German Bunds (IS0L). Yesterday’s 30-year Bund auction ended up being a technical failure. The German DMO had to cut the issue size, initially planned to be EU1bn, by more than 30% to increase oversubscription. Regardless, the bid-to-cover ratio fell to 1.1x, the lowest since February 2020. Once, again it is a sign that investors are reluctant to add duration to their portfolio amid a strong inflationary environment and less aggressive central banks’ monetary policies.
What is going on?
UK October CPI hits new cycle highs. The headline October CPI released yesterday morning reached 4.2% year-on-year, the highest level since 2011, while the core reading was 3.4%, likewise the highest since a spike in 2011 on rising oil prices of the time. This was versus expectations of 3.9% and 3.1%, respectively.
Canada October CPI lower than expected at the core - Although the headline October CPI reading was out at 4.7% year-on-year as expected, the “Trim” core CPI reading was out at 3.3% vs. 3.4% expected. Given the inflation levels coming hot nearly everywhere else, this was a bit of a surprise, and CAD was a bit weaker in response, also held down by oil prices falling sharply yesterday on concerns that both the US and China are set to release strategic reserves.
Visa dropped sharply on Amazon move to stop accepting card in the UK – and Amazon threatened to move its branded credit card to Mastercard as it argues with Visa over its processing fees. Visa shares were down nearly 5% in yesterday’s session, while Mastercard shares dropped more than 2.5% as well, possibly as this is a signal from one of the largest retailers that it sees card fees as unacceptably high. Amazon has started assessing small additional fees for using credit cards in Singapore and Australia and announced last week that US customers can pay with Venmo.
October passenger car registrations in Europe fell 30% from last year to 665k units for the month on the ongoing shortage of semiconductors, although cumulative sales for January to October rose 2.2% from 2020 levels to a total of 8.2 million.
Earnings recap - Baidu and Bilibili were disappointing investors impacting sentiment today in China with Hang Seng futures down 1.5%. Nvidia earnings in Q3 were stronger than expected and the guidance for Q4 was above expectations driven by strong demand in the datacenter business, which includes chips sold for crypto mining.
What are we watching next?
Central Bank of Turkey meeting today as TRY devalues in fear of further cuts. Turkish president Erdogan was out speaking yesterday and weighed in once again on the need to cut rates, even invoking religious principles against usury in his comments. “I will continue fighting against interest as long as I continue serving.” The market fears another 100 basis point rate cut today, to take the rate to 15% after 300 basis points of prior cuts carried out by the central bank chief Kavcioglu, who was appointed in March after speaking in favour of Erdogan’s desire to cut rates. Since then, USDTRY has risen from 7.20 to nearly 11.00 overnight, after trading below 10.00 to start this week.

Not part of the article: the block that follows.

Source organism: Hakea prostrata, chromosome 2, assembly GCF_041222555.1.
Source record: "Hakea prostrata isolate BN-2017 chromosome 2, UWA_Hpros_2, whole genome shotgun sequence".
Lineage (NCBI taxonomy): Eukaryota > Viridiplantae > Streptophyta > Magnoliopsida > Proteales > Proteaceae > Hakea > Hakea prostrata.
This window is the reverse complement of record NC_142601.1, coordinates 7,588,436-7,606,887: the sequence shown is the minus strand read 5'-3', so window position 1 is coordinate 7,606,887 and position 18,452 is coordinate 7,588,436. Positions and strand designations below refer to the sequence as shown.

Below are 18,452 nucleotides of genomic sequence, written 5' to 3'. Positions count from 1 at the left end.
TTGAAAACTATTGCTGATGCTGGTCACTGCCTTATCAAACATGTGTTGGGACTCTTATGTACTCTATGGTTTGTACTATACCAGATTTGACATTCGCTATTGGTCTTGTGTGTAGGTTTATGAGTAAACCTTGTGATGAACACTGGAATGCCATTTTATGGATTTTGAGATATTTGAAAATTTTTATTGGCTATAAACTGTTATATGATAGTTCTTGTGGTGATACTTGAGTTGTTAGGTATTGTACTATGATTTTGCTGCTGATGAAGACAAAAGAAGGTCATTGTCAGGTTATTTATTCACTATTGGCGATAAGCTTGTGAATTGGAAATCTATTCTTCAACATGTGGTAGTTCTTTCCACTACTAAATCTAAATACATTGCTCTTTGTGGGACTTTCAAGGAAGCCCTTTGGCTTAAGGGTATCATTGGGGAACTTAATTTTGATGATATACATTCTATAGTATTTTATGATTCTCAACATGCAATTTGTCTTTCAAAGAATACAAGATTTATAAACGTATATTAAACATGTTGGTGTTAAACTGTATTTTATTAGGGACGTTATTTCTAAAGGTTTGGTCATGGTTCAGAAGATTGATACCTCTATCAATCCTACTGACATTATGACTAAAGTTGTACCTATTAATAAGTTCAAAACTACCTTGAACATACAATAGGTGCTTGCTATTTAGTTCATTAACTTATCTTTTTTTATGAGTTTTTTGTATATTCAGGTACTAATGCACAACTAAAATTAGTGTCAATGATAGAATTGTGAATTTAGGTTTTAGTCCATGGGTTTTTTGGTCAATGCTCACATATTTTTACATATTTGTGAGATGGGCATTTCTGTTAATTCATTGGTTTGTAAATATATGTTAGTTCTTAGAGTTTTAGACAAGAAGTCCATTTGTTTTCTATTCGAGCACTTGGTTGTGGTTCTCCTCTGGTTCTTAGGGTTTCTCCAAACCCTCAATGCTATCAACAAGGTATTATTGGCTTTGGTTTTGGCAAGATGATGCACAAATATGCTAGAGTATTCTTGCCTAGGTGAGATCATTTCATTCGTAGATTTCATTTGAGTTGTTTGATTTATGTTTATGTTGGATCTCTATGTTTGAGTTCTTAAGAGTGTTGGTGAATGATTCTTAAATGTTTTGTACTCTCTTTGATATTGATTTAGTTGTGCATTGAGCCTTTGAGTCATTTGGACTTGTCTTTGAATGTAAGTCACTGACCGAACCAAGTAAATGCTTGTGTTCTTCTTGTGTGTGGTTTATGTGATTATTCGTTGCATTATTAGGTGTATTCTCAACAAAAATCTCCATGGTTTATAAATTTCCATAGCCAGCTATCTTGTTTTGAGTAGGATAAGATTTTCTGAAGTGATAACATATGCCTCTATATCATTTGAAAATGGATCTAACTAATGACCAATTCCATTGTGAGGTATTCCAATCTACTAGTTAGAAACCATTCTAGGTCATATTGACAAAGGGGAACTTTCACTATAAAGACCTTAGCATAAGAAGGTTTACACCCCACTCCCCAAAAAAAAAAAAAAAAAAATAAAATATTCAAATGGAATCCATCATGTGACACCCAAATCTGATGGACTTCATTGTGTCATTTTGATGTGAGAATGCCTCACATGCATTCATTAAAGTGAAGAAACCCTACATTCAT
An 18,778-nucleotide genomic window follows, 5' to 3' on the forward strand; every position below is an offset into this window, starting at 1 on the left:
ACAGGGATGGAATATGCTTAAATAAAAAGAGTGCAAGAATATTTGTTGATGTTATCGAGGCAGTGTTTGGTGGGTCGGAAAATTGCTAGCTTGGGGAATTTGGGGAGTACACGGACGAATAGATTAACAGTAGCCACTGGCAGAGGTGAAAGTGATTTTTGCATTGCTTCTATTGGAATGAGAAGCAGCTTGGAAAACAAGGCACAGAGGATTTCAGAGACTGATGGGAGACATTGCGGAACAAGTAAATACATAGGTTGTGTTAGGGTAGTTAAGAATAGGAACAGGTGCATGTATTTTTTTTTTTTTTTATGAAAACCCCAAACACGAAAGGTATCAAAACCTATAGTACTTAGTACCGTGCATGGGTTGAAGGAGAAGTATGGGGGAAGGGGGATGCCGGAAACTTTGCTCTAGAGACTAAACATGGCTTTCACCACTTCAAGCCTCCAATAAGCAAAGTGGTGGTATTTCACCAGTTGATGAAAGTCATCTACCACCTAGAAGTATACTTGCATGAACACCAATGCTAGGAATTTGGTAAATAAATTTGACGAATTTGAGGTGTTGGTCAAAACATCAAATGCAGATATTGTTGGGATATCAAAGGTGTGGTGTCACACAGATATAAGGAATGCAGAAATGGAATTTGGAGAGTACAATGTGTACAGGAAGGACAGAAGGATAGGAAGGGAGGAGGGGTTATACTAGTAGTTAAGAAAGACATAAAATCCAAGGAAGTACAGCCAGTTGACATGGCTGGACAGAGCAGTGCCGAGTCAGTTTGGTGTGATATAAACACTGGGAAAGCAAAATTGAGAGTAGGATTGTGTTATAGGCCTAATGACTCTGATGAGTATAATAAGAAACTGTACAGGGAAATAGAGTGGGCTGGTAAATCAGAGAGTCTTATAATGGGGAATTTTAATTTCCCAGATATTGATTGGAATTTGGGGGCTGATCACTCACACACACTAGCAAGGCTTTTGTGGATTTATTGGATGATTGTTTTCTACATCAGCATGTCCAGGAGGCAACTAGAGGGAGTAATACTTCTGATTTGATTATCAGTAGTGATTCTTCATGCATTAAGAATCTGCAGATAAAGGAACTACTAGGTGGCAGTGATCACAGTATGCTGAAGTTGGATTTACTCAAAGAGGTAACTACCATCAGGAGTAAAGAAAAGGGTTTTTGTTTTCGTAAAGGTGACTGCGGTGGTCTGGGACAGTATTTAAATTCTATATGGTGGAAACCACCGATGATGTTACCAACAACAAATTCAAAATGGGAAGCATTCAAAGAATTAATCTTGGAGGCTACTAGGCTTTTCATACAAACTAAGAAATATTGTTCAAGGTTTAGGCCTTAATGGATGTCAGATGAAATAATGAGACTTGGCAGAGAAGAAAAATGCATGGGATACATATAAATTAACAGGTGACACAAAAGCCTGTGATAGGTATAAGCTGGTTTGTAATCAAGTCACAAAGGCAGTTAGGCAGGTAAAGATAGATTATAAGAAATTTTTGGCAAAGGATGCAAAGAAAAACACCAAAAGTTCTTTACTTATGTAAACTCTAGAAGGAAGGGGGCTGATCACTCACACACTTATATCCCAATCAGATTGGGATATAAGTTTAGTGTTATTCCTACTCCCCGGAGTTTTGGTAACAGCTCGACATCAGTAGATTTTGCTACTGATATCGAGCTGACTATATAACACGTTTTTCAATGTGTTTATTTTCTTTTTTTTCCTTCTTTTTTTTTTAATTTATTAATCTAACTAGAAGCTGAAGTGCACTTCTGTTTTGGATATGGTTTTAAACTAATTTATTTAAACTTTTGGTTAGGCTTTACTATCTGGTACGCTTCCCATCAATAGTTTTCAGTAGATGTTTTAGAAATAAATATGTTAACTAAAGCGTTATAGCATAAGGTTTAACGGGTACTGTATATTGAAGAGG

Who will US President Biden nominate to head the Fed next February? Note: yesterday we indicated that oddsmakers favour Biden nominating Lael Brainard over renominating Jerome Powell - this is not correct, as we should have written that odds are rising of a Brainard nomination, but Powell is still seen as more likely to get the nod. The Fed nomination is an issue hanging over the markets, as the current Fed chair term ends in early February and from comments made earlier this week, an announcement could be made any day now. One uncertainty that would come with a Brainard nomination is the potential difficulty of having her nomination approved by the Senate. The nomination news could generate significant short-term volatility on the choice of the nominally more dovish Lael Brainard over current Fed Chair Powell, though we see little difference in the medium-longer term implications for monetary policy, and the Fed is likely to get a prominent new regulatory role either way (under Brainard or someone else if she is nominated to replace Powell).
Earnings Watch – today’s focus is Alibaba and JD.com as these two Chinese giants in e-commerce are important for sentiment in Chinese equities. The cyber security industry has done very well this year and the industry has raised its general revenue growth rate and in that light the Palo Alto Networks is an interesting earnings release to watch.
Thursday: National Grid, Alibaba, Intuit, Applied Materials, JD.com, Workday, Palo Alto Networks, Ross Stores, Farfetch
Economic calendar highlights for today (times GMT)
0830 – Sweden Oct. Unemployment Rate
0900 – Norway Norges Bank Q4 Expectations
1100 – Turkey Central Bank Rate Announcement
South Africa Rate Announcement
1300 – US Fed’s Bostic (voter) to speak
1330 – US Weekly Initial Jobless Claims
1330 – US Philadelphia Fed Survey
1530 – US Weekly Natural Gas Storage Change
1900 – US Fed’s Evans (voter) to speak
2030 – US Fed’s Daly (voter) at event
2330 – Japan Oct. National CPI